[Advaita-l] Re: source of mAyA?

J-k omeganlp at yahoo.co.uk
Wed Mar 29 15:05:37 CST 2006

Dear Aditya
  It does not seem to make much sense to attempt analogies between brahman and anything. such analogy cannot be either correct or incorrect, because only brahman exists (so there is no analogy by definition). 
  The energy is not something that exists. It is just a scientific concept, a model. You may guess what realll IS that these concepts ultimately point to, can't you?
  So called laws connecting energy and matter in fact connect only the concepts of matter and energy. Of course these concepts are built in such a way that manipulating them allows extrapolating the "transformations" so that we have an illusion that 'we peek into 'reality''.   
  Building analogies makes only sense when  you try to connect the concepts on the same logical level. Brahman is one without the second, there are no analogies you can build to peek into IT. 
  I agree that on the level of mind & intelect such exercise may seem to be a very smart thing to do, no  doubt it creates an illusion of an understanding (or lets be honest - the illusion of control over Brahman reduced to the level of an object.) 
  Also, the concept of energy embeds entropy, which does not make any sense if you consider that your analogy would have to somehow account for awareness...
  This post is not crtitical, I am just sharing the stuff I got myself a hard way. There is no potential in the materialistic or physical energy to be used as an analogy to anything else... it is just a myth created and maintained by the contemporary science, because of its utility in technological application. Thats all.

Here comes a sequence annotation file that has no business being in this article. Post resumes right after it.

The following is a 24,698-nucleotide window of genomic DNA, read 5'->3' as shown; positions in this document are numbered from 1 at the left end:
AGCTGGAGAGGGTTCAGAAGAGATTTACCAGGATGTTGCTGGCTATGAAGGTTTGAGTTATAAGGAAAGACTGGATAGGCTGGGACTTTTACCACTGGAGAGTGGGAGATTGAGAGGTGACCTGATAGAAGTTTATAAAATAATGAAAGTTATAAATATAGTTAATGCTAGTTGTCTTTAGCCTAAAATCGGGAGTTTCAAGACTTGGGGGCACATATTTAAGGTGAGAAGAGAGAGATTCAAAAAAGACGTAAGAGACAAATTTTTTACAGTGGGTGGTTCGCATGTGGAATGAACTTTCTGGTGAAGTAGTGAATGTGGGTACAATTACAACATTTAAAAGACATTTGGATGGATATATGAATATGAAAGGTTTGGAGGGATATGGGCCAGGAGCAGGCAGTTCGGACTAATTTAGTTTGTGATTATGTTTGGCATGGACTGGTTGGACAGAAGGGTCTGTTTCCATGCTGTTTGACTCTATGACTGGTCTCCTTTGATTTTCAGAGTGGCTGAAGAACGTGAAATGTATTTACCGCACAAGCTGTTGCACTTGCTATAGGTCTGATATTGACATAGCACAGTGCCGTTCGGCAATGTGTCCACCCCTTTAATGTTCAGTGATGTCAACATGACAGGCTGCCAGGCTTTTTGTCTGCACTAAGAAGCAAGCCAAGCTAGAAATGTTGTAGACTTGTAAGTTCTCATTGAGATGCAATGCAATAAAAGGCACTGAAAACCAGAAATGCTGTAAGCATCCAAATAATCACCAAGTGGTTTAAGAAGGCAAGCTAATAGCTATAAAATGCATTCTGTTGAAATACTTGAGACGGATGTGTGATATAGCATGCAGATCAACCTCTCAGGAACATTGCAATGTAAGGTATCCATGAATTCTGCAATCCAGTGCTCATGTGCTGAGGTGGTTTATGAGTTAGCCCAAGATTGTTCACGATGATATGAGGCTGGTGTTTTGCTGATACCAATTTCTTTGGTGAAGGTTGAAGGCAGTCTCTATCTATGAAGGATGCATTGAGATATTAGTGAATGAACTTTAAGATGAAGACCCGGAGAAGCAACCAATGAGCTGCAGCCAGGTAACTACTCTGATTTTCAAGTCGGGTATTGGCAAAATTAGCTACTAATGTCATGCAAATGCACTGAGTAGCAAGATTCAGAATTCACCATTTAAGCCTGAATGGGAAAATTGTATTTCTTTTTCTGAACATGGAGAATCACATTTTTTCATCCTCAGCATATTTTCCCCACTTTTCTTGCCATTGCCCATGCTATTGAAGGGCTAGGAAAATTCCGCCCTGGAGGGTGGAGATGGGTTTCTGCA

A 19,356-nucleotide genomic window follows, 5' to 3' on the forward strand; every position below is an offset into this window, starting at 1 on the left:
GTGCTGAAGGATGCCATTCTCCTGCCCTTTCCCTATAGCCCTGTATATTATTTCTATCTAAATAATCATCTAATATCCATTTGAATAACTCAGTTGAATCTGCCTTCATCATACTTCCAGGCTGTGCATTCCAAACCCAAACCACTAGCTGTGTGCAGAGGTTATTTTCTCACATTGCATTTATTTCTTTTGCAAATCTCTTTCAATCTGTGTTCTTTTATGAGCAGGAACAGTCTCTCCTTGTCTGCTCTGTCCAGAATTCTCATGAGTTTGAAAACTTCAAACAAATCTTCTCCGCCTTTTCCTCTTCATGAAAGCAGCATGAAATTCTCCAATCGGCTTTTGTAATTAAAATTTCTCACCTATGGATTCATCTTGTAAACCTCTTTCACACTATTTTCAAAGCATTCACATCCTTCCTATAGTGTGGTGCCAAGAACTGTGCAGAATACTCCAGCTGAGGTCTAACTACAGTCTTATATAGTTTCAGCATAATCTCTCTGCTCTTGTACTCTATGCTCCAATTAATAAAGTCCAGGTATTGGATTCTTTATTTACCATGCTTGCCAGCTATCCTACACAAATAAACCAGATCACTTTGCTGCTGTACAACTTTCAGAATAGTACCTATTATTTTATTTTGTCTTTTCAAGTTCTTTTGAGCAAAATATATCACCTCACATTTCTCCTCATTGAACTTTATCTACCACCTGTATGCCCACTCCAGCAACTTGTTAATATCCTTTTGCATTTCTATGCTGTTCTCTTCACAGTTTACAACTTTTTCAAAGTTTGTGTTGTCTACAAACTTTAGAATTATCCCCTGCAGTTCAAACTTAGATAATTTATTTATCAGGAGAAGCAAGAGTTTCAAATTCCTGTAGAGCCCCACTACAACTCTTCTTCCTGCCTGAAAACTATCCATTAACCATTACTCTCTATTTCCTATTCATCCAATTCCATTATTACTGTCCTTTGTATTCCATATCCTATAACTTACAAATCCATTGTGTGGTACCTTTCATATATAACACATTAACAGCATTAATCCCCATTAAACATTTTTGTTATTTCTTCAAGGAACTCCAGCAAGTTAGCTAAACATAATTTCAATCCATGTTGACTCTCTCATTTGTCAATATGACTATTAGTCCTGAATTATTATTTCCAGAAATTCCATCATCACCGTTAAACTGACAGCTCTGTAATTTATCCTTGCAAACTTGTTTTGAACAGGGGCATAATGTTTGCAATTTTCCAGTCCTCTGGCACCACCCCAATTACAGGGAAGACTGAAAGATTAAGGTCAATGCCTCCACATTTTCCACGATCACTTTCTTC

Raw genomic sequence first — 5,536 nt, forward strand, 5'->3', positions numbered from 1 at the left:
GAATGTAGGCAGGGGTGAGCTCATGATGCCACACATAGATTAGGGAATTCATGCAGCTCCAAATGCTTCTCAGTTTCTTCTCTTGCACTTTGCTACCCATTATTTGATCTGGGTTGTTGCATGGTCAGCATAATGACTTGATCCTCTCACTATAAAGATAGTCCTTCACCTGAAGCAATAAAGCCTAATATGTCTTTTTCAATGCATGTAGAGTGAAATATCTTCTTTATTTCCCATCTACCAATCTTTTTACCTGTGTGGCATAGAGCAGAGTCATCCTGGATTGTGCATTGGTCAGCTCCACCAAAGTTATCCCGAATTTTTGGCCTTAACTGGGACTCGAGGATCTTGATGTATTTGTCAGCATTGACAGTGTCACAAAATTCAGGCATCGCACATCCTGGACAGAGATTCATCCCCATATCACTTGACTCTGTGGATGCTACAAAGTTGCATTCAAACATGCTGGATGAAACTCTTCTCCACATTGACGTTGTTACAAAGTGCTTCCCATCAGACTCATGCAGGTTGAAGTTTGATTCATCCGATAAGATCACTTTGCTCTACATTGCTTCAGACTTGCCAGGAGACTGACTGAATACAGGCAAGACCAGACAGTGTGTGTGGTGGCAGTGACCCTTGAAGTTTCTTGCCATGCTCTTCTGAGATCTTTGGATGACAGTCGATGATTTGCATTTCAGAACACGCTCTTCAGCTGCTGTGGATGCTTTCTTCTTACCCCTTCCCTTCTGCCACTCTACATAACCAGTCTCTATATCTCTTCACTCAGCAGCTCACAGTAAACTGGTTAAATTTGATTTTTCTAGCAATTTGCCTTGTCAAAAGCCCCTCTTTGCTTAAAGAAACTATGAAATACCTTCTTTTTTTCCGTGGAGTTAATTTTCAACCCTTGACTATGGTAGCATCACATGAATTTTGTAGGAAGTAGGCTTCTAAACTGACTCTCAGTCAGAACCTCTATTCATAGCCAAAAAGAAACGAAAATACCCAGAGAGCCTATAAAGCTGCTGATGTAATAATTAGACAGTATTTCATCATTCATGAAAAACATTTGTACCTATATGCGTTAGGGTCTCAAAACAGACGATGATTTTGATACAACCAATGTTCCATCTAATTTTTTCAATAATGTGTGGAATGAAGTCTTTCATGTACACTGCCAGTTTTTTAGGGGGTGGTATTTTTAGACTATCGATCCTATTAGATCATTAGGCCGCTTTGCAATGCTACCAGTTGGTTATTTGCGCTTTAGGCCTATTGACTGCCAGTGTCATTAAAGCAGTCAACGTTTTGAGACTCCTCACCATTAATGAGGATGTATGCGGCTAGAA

Aditya Varun Chadha <adichad at gmail.com> wrote:
  actually I think my issue is also a bit about advaitin metaphysics.
The whole point is that brahman alone exists, is non-spacial,
non-temporal, quality-less.

now, let's NOT ask where mAyA came from or why. But just consider that
the duality is an "illusion". this just means that an "illusion"
exists and is "percieved" by illusion (itself). now the personal mind
is part of this illusion, "perceiving" itself and the rest of mAyA.
brahman, of course, is not affected by all this "activity" in mAyA.
upon Realization, part of this illusion is simply killed. but does
that reduce mAyA?

I am inclined to make an analogy between brahman and "mass-energy".
mass-energy is always conserved, and is unchanging as a whole. only
within the illusion of space-time, this mass-energy takes up different
forms giving a temporary illusion of internal seperation. This
continuous transformation can be seen as mAyA. The essence of all
existence is mass-energy. The Atman (individual self) is also
mass-energy, and since the seperation is only temporary and an
illusion, this mass-energy is that mass-energy, no difference.

How far is this analogy correct? Can we take it so far as to say that
we are beginning to understand the crux of advaita in somewhat
physical terms? Where does the analogy end?

Aditya Varun Chadha
adichad AT gmail.com
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